‘Virginia’ — A Game Not Worth Investigating
| VIEWS 848
1 min read
Developed by Variable State
Published by 505 Games
Available on PC (via Steam)
Virginia is built as though it were a movie, and maybe it should have been one. Developed by Variable State and published by 505 Games, Virginia is a cinematic walking simulator in which the player steps into the shoes of newly appointed FBI agent Anne Tarver. Set in 1992, Tarver, along with her cantankerous partner Maria Halperin, investigates the disappearance of a boy in a rural town in Virginia. As the investigation persists, the agent’s trust and moral compass are tested. Although the story is rich in symbolism and brings to the table another point of view into this specific kind of thriller, where the game falls short is in what it’s supposed to be: a game.
Virginia lacks the joy of discovery through gameplay. It’s built to invoke a cinematic sensibility, with the player getting jump-cut into a new scene or forced camera angle. While playing, one has little control over what is actually happening within the story. Instead, the player is forced to walk through a series of linear events which contain no discovery or agency. The most ‘gameplay’ one might get out of Virginia is clicking an object or two within a scene or walking around unprovoked until the game itself decides to move on.
It’s clear that Virginia was inspired by Twin Peaks, The X-Files, and Fargo, but what this game does not have in common with its live-action counterparts is the exploration of character in relation to the events within the story. Virginia has difficulty fleshing out both the characters as well as the story, mainly due to the fact that there’s no dialogue to explore along with the visuals. It’s difficult to identify with the character one is playing because of the lack of agency one has over her. What’s left is the player trying to discern what’s going on based on what the camera is forcing them to look at, and sometimes being left wandering a nearly empty game-space while the camera lingers. The art style is unique, and at some points offers stunning visuals, but where visuals are most needed—investigating the victim’s house, for example—there is nothing to explore, and the environment itself is left without character.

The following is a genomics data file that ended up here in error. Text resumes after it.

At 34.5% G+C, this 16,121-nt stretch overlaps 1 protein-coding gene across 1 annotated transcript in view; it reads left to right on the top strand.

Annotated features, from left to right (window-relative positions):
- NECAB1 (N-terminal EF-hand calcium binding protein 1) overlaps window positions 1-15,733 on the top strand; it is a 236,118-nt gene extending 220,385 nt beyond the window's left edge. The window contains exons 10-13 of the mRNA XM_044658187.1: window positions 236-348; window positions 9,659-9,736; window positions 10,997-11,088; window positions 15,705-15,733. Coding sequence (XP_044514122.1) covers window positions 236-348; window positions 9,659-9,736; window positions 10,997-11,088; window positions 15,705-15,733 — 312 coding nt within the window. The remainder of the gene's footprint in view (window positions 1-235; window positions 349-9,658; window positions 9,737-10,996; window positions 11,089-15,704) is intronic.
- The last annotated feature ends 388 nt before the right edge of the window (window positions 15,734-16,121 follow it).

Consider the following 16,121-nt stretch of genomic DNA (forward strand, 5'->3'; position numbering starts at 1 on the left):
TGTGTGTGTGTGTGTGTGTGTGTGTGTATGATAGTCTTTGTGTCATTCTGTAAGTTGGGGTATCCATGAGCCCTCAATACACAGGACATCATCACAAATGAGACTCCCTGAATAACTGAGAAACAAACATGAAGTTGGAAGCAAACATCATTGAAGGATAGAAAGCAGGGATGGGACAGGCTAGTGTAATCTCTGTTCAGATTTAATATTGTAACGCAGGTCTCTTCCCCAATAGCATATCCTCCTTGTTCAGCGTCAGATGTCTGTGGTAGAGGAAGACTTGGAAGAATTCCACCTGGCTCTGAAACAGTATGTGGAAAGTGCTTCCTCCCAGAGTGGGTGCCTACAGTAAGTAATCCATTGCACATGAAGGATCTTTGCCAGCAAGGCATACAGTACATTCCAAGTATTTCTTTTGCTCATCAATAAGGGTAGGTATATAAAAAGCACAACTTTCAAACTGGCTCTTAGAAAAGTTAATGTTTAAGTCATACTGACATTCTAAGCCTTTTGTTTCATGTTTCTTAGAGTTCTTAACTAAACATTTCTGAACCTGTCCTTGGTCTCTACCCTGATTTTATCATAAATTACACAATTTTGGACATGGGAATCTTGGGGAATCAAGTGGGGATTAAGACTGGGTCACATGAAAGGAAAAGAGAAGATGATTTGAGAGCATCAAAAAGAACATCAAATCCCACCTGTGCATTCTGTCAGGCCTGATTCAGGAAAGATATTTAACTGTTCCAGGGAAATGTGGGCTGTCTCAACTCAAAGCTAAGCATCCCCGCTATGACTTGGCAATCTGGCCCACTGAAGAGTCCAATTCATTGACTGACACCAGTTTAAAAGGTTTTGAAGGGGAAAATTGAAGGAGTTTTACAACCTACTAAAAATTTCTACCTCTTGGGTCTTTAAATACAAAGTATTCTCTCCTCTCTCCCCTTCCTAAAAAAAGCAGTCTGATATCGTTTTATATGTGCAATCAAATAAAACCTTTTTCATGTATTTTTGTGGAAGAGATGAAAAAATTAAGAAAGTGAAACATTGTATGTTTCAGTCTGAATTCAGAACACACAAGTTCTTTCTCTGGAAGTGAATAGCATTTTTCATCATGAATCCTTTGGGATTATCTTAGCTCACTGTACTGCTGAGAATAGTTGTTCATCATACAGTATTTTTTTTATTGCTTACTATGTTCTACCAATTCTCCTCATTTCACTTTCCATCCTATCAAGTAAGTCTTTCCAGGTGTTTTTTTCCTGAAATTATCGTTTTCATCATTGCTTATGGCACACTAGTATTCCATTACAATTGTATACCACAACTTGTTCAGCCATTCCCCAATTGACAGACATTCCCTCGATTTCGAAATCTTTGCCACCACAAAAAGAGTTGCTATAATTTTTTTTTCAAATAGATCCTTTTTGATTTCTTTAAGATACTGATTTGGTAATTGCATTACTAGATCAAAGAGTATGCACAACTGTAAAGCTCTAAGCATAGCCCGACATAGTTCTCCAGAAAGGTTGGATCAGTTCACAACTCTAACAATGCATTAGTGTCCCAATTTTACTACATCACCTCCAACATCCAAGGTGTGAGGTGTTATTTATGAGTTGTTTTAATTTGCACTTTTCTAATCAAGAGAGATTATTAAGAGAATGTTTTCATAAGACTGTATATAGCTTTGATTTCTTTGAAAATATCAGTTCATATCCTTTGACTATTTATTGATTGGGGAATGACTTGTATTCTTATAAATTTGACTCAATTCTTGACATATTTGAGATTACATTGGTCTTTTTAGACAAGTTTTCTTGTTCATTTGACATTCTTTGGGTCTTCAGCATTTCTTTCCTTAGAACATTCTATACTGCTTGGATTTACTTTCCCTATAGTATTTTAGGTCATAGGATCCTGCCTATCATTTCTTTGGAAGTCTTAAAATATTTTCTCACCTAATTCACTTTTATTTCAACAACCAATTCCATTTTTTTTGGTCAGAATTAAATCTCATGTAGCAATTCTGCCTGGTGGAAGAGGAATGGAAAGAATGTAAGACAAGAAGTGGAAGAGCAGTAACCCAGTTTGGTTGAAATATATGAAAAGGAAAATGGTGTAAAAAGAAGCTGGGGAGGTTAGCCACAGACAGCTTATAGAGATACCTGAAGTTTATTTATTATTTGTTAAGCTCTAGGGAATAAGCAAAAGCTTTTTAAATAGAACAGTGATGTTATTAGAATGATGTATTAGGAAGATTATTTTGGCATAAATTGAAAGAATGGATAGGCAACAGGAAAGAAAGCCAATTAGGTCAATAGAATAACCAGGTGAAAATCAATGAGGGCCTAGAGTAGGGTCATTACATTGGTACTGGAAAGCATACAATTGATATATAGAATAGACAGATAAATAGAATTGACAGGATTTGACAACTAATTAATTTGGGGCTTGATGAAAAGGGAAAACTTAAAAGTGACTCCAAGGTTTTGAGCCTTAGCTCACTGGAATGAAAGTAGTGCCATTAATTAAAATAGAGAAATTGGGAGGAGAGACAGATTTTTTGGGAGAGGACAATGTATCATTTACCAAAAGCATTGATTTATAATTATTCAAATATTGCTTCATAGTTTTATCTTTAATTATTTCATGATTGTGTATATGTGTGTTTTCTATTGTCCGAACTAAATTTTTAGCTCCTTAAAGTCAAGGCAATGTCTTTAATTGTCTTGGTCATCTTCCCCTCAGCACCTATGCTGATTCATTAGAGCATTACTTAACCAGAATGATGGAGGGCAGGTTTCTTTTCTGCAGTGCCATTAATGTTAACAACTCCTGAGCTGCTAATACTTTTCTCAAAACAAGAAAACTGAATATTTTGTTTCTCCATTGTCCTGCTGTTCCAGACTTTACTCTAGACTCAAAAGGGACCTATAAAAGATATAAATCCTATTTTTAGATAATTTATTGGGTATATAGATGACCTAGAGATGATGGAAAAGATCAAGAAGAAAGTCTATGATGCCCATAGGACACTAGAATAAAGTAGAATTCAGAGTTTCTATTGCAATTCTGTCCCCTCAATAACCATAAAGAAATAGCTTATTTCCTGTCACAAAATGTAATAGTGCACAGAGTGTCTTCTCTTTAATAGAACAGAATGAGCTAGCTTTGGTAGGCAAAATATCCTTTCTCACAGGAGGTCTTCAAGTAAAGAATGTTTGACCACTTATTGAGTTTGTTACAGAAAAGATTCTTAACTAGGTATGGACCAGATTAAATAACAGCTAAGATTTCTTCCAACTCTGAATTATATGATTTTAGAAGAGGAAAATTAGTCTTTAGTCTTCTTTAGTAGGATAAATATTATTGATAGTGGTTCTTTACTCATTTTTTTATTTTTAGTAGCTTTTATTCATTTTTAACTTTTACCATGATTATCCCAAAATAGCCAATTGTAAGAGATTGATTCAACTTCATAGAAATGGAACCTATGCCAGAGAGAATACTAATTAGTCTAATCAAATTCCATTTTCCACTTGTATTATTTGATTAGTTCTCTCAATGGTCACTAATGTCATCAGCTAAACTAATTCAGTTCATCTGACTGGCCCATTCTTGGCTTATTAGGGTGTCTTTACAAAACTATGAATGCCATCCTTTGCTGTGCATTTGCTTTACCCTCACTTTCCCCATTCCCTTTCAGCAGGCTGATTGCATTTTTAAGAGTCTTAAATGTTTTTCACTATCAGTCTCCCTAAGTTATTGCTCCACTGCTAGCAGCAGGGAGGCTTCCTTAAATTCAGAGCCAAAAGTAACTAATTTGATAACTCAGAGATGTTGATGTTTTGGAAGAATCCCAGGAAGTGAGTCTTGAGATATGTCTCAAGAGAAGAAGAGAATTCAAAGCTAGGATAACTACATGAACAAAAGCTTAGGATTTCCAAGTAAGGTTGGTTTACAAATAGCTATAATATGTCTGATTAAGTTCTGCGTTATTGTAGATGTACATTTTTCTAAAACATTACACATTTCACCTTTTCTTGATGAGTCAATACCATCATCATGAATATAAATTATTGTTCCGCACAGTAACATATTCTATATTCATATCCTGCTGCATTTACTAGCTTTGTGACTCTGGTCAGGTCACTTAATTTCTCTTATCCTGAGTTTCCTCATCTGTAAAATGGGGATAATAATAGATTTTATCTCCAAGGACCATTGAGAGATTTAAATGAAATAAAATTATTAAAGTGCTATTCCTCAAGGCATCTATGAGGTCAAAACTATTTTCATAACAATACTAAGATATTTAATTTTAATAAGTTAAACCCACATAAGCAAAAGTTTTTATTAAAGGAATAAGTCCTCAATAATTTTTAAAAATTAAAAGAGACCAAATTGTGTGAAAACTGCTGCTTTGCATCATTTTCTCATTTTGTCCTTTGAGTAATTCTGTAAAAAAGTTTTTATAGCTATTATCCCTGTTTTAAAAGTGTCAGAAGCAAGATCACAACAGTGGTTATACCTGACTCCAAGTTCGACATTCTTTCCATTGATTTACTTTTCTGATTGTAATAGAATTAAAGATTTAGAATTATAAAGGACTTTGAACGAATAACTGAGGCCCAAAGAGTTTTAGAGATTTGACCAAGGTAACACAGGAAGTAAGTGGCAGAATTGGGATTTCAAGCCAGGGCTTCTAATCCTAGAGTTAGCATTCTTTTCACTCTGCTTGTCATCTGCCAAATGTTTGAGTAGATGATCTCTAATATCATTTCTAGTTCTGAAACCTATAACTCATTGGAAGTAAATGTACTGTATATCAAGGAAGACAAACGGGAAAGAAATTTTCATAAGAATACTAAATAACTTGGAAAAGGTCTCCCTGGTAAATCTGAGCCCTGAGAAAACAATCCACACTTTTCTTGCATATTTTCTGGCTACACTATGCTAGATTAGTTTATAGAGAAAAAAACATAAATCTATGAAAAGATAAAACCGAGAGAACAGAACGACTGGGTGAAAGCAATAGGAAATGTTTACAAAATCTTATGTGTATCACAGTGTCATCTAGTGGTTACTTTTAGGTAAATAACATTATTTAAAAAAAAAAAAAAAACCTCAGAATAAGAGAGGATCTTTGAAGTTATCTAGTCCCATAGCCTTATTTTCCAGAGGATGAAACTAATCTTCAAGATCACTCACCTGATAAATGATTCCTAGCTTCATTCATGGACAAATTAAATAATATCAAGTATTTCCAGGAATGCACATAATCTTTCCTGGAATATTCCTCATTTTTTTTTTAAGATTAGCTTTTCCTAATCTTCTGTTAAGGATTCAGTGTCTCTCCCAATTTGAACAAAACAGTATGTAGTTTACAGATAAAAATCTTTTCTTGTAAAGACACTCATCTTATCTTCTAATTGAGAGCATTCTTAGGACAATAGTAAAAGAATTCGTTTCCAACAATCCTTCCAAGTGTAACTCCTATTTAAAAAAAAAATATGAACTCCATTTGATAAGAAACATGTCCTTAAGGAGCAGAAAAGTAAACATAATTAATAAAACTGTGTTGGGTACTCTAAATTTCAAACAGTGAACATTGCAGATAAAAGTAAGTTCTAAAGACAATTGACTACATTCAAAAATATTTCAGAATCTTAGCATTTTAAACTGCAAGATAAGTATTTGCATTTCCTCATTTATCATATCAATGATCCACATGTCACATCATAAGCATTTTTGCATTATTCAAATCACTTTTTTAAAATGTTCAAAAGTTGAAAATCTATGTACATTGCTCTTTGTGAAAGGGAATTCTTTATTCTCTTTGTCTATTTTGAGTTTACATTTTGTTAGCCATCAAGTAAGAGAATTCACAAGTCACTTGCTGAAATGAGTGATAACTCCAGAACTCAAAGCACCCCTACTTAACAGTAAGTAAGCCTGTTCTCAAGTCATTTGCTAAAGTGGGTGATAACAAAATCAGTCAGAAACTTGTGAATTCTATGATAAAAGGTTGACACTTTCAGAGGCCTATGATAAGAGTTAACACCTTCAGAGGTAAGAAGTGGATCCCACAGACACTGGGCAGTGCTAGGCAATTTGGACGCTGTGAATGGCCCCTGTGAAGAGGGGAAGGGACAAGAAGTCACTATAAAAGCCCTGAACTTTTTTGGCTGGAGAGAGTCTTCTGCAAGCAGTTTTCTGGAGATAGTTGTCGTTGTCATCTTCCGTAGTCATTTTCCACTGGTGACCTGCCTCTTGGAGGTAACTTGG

Virginia is everything except game material. It offers an impressive soundtrack, thought-provoking cinematography from a film point of view, as well as a story that would be better served by adapting it into a short film or anthology series where it could bring about the detail the game sorely needs. The final thought on Virginia is that it is a game that does not offer a world worth investigating. The game might be better if viewers know they are about to essentially embark on a two-hour movie, but for anyone expecting gameplay, Virginia is best left alone.